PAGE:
12- HR Revolution Middle East: In your journey with different organizations, to what extent have you seen CEOs willing to accommodate & accept implementing this new culture in the work-place?
Cy Wakeman:
CEOs love the Reality-Based Leadership approach because they, along with other c-level executives, get value. And by subtracting the cost of drama from performance, we can finally align employee value to business results. They understand the positive impact that can come from ridding the workplace of emotional expense and drama. They recognize how it can greatly impact the bottom line by improving productivity versus trying to achieve results solely through improving performance or trying to increase engagement. Many of my clients embrace Reality-Based Leadership because their CEO loved the message, and then told their leaders or HR team about it.

13- HR Revolution Middle East: What was your first impression about Egypt in your last visit past December? Was it your first visit to Egypt? Are you planning to come again soon?
Cy Wakeman:
Yes, this was my first visit to Egypt! I was so thrilled to be there for the first time. My husband joined me and were blown away by the hospitality and love of the people. I was spoiled rotten with fabulous food and lots of learning about the culture. I witness the true definition of resilience in Egypt – the people have so many challenges in terms of currency and revolution, the entrepreneurial spirit is alive and well. I don’t have a return trip on my calendar – yet!

14- HR Revolution Middle East: How can Talent Management professionals start a “Proactive Talent Management”, with the Cy approach, nowadays, to cope with all the technological & economic disruptions we are facing?
Cy Wakeman:
Work with the willing. Focus on the group that says “yes” – give them your time and attention and support. Remember, the average manager spends about 80 hours extra per year on employees that are in a mode of resistance and who have very low odds of moving out of resistance any time soon. Why waste your time and resources? You don’t need everyone on board to move forward – only about 46%. So find them and reward them.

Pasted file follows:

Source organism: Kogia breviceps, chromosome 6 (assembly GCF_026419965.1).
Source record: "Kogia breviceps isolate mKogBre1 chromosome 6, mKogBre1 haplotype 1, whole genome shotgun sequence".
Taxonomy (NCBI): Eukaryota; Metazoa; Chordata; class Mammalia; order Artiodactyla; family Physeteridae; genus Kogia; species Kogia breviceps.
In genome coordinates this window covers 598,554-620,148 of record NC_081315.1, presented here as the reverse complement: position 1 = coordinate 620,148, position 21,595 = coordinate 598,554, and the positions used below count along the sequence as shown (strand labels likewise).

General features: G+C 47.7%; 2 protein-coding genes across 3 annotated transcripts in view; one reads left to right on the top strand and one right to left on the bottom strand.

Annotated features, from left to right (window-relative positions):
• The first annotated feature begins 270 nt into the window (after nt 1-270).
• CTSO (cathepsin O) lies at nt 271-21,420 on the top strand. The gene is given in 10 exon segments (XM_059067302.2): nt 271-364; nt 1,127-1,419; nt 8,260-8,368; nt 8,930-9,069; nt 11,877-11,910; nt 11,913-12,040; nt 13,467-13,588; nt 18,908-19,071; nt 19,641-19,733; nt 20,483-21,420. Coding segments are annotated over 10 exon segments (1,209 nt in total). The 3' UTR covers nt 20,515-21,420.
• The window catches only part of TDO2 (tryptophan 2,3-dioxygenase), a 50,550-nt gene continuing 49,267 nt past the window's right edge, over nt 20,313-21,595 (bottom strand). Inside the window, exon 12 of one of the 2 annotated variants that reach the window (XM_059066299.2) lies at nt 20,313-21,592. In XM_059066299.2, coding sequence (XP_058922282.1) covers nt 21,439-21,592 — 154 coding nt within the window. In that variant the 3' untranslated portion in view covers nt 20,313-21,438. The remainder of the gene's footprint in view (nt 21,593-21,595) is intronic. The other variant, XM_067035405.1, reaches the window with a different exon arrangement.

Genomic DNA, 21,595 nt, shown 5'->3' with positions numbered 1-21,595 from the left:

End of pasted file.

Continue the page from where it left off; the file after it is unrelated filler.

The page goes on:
15- HR Revolution Middle East: Cy to what extent do you see business leaders aware of the fact you indicate in your book that “HR role is to protect the Company & serve the employees, not to fill in the gaps left by poor leadership”?
Cy Wakeman:
A big shock to people when we first meet is when they learn that I research drama in the workplace. The work experience is so full of drama that it’s seen as a normal cost of doing business. But I believe drama is both avoidable and has a real negative financial impact. It leads to lost productivity, peace and happiness. Historically, leaders have been told their role is to inspire, to motivate and engage their teams. But as a therapist, I know from behavioral science that people make their own choices about motivation and inspiration, so for leaders, employee happiness and engagement is an impossible responsibility. I believe the modern leader’s role is to help employees eliminate drama (emotional waste) by facilitating good mental processes. For the many who hear the message it’s a game-changing approach that relieves leaders of the burden of coming up with all the answers. As these mental processes are hardwired, employees begin to self-manage, become more productive, and as a result, understand the connection to accountable choices, their mindset and the results they deliver.

16- HR Revolution Middle East: Finally I would like to thank you so much for the opportunity you gave us to make this interview. What last advice would you give to CEOs & business leaders in Egypt in order to encourage teams to conserve their energy lost to drama and put it directly into outcomes and results?
Cy Wakeman:
What you might be realizing throughout this interview is self-awareness has a big role to play here. So, when people ask me for my best advice, I tell them, “Stop believing everything you think. Question most of what you think.” This new awareness is groundbreaking in and of itself. A great question, then, to enter into self-reflection is, “If I were being great right now, what would that look like?” You see, everyone knows what great looks like, because “great” is the basis for which we judge other people on. And so the question, “What would great look like?” causes judgment and drama to stop, and switches back to the better part of your brain. Then all those things we teach people, like innovation, collaboration, creativity, team work; those come naturally, because those behaviors are our natural state once the drama is gone.

THANK YOU